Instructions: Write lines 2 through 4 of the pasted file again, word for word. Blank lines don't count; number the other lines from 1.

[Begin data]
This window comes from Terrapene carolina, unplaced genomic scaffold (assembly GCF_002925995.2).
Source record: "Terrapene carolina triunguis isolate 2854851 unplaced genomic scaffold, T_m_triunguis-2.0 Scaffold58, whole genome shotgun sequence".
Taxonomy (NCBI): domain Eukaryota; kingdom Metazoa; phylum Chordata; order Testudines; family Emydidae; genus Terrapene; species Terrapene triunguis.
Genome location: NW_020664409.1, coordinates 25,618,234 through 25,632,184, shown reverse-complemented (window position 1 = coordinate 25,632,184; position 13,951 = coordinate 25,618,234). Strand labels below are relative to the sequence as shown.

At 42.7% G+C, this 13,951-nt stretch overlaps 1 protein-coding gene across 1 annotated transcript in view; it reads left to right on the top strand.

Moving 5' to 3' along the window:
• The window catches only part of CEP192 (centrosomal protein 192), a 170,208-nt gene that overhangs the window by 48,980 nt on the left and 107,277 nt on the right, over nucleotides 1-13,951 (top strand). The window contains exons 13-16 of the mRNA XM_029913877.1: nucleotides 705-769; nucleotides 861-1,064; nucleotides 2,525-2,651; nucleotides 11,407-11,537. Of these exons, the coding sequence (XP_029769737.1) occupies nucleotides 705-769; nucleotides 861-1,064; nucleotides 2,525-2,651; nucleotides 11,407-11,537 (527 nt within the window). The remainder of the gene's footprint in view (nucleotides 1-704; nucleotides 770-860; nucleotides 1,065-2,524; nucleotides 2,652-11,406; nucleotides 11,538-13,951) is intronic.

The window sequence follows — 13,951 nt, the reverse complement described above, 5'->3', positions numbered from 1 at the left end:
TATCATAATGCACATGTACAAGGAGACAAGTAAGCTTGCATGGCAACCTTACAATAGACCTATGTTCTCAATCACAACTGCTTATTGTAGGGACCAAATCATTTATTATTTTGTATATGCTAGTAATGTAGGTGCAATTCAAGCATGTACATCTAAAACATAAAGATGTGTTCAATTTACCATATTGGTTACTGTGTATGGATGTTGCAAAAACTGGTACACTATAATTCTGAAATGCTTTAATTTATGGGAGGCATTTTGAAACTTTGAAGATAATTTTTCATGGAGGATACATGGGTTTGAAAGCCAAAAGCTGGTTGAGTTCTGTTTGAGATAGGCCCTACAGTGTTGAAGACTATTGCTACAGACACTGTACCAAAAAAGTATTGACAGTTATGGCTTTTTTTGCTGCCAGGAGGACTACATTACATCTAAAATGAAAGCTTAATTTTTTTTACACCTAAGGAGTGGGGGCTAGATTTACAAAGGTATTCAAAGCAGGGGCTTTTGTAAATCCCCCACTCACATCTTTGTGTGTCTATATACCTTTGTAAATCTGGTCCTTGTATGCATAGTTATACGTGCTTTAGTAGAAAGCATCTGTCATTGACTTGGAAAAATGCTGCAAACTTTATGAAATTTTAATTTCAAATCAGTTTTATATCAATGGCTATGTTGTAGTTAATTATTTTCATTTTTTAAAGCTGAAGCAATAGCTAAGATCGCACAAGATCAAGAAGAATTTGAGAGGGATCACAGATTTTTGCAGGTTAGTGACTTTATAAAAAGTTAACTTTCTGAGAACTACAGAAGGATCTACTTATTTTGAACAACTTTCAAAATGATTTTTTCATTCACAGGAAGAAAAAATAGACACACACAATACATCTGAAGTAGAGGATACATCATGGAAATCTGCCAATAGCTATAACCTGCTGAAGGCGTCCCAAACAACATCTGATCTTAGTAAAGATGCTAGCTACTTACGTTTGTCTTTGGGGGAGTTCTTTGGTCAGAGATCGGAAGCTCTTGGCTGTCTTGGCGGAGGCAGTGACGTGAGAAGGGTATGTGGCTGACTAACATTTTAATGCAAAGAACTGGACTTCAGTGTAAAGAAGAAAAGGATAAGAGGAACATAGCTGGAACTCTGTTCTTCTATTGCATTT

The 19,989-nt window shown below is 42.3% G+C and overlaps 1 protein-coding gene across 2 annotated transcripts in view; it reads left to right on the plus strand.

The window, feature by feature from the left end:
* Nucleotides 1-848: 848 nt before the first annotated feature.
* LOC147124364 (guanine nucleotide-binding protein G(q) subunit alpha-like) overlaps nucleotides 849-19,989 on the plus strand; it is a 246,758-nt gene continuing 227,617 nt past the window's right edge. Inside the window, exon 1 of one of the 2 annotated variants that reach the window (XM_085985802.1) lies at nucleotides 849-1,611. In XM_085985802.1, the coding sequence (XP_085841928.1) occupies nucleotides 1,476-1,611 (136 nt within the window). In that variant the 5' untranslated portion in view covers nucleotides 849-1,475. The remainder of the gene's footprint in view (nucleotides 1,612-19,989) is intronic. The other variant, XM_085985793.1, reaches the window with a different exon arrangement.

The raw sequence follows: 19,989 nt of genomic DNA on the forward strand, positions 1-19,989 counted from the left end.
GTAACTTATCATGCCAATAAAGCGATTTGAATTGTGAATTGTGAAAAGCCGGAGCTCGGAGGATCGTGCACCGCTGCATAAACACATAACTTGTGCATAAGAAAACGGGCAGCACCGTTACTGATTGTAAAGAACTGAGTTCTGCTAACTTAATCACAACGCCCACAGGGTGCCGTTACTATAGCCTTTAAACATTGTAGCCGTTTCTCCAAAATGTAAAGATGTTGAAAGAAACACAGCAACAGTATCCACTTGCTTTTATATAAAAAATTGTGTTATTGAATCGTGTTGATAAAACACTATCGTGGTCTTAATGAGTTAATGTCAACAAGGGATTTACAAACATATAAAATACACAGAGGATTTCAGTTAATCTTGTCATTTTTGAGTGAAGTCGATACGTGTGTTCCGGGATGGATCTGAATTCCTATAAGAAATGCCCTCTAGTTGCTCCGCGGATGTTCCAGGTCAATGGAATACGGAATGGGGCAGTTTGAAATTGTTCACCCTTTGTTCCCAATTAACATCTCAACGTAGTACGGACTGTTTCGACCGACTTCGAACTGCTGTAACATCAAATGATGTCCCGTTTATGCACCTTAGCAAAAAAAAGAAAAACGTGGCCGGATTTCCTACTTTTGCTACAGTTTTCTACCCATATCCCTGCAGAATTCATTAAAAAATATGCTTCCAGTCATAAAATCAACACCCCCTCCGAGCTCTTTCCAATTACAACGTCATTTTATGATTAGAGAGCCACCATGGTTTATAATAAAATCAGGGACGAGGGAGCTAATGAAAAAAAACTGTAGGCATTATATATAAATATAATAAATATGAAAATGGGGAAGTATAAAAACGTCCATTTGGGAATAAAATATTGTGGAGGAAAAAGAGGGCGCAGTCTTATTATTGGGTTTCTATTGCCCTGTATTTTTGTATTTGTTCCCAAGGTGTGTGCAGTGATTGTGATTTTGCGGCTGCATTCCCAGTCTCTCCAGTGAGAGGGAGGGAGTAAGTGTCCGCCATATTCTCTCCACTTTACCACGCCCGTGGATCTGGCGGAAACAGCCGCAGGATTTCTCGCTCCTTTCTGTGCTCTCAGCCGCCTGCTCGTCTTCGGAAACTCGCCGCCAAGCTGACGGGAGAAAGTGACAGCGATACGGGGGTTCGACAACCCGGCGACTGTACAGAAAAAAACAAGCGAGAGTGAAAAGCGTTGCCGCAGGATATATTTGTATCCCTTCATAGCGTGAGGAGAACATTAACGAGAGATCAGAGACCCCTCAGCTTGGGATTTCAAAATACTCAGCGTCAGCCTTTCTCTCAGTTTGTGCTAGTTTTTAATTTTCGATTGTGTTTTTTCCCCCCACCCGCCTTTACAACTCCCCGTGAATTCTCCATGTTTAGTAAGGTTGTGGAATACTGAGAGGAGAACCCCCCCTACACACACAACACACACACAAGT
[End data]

Source record: "Terrapene carolina triunguis isolate 2854851 unplaced genomic scaffold, T_m_triunguis-2.0 Scaffold58, whole genome shotgun sequence".
Taxonomy (NCBI): domain Eukaryota; kingdom Metazoa; phylum Chordata; order Testudines; family Emydidae; genus Terrapene; species Terrapene triunguis.
Genome location: NW_020664409.1, coordinates 25,618,234 through 25,632,184, shown reverse-complemented (window position 1 = coordinate 25,632,184; position 13,951 = coordinate 25,618,234). Strand labels below are relative to the sequence as shown.